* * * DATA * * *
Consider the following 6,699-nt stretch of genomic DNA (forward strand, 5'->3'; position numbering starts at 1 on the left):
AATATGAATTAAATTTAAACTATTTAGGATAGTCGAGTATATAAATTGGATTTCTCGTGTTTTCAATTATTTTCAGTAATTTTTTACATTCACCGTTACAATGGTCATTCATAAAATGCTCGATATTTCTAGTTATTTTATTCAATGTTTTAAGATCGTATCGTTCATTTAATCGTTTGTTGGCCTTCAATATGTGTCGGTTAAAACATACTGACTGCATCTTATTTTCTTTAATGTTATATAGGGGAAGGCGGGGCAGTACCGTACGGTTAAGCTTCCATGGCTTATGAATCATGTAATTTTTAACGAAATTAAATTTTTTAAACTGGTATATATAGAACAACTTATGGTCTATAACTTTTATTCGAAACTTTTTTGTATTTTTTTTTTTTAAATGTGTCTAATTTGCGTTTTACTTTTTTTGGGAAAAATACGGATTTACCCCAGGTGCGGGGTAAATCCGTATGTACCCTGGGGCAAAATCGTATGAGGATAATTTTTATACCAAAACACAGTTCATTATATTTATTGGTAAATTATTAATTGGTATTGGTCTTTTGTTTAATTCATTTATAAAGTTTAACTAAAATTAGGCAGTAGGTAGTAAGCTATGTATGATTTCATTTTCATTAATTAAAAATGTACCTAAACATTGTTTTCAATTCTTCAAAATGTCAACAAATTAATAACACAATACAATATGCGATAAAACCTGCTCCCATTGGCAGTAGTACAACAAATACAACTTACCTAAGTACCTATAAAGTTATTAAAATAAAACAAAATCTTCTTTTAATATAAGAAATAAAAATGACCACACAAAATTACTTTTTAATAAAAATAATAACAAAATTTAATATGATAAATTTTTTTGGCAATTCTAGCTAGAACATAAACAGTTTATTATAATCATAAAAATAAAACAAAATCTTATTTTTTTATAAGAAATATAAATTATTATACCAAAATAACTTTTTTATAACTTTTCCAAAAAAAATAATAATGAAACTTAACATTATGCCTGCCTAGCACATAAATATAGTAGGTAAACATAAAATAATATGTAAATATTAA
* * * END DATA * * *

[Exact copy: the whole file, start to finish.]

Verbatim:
Consider the following 6,699-nt stretch of genomic DNA (forward strand, 5'->3'; position numbering starts at 1 on the left):
AATATGAATTAAATTTAAACTATTTAGGATAGTCGAGTATATAAATTGGATTTCTCGTGTTTTCAATTATTTTCAGTAATTTTTTACATTCACCGTTACAATGGTCATTCATAAAATGCTCGATATTTCTAGTTATTTTATTCAATGTTTTAAGATCGTATCGTTCATTTAATCGTTTGTTGGCCTTCAATATGTGTCGGTTAAAACATACTGACTGCATCTTATTTTCTTTAATGTTATATAGGGGAAGGCGGGGCAGTACCGTACGGTTAAGCTTCCATGGCTTATGAATCATGTAATTTTTAACGAAATTAAATTTTTTAAACTGGTATATATAGAACAACTTATGGTCTATAACTTTTATTCGAAACTTTTTTGTATTTTTTTTTTTTAAATGTGTCTAATTTGCGTTTTACTTTTTTTGGGAAAAATACGGATTTACCCCAGGTGCGGGGTAAATCCGTATGTACCCTGGGGCAAAATCGTATGAGGATAATTTTTATACCAAAACACAGTTCATTATATTTATTGGTAAATTATTAATTGGTATTGGTCTTTTGTTTAATTCATTTATAAAGTTTAACTAAAATTAGGCAGTAGGTAGTAAGCTATGTATGATTTCATTTTCATTAATTAAAAATGTACCTAAACATTGTTTTCAATTCTTCAAAATGTCAACAAATTAATAACACAATACAATATGCGATAAAACCTGCTCCCATTGGCAGTAGTACAACAAATACAACTTACCTAAGTACCTATAAAGTTATTAAAATAAAACAAAATCTTCTTTTAATATAAGAAATAAAAATGACCACACAAAATTACTTTTTAATAAAAATAATAACAAAATTTAATATGATAAATTTTTTTGGCAATTCTAGCTAGAACATAAACAGTTTATTATAATCATAAAAATAAAACAAAATCTTATTTTTTTATAAGAAATATAAATTATTATACCAAAATAACTTTTTTATAACTTTTCCAAAAAAAATAATAATGAAACTTAACATTATGCCTGCCTAGCACATAAATATAGTAGGTAAACATAAAATAATATGTAAATATTAA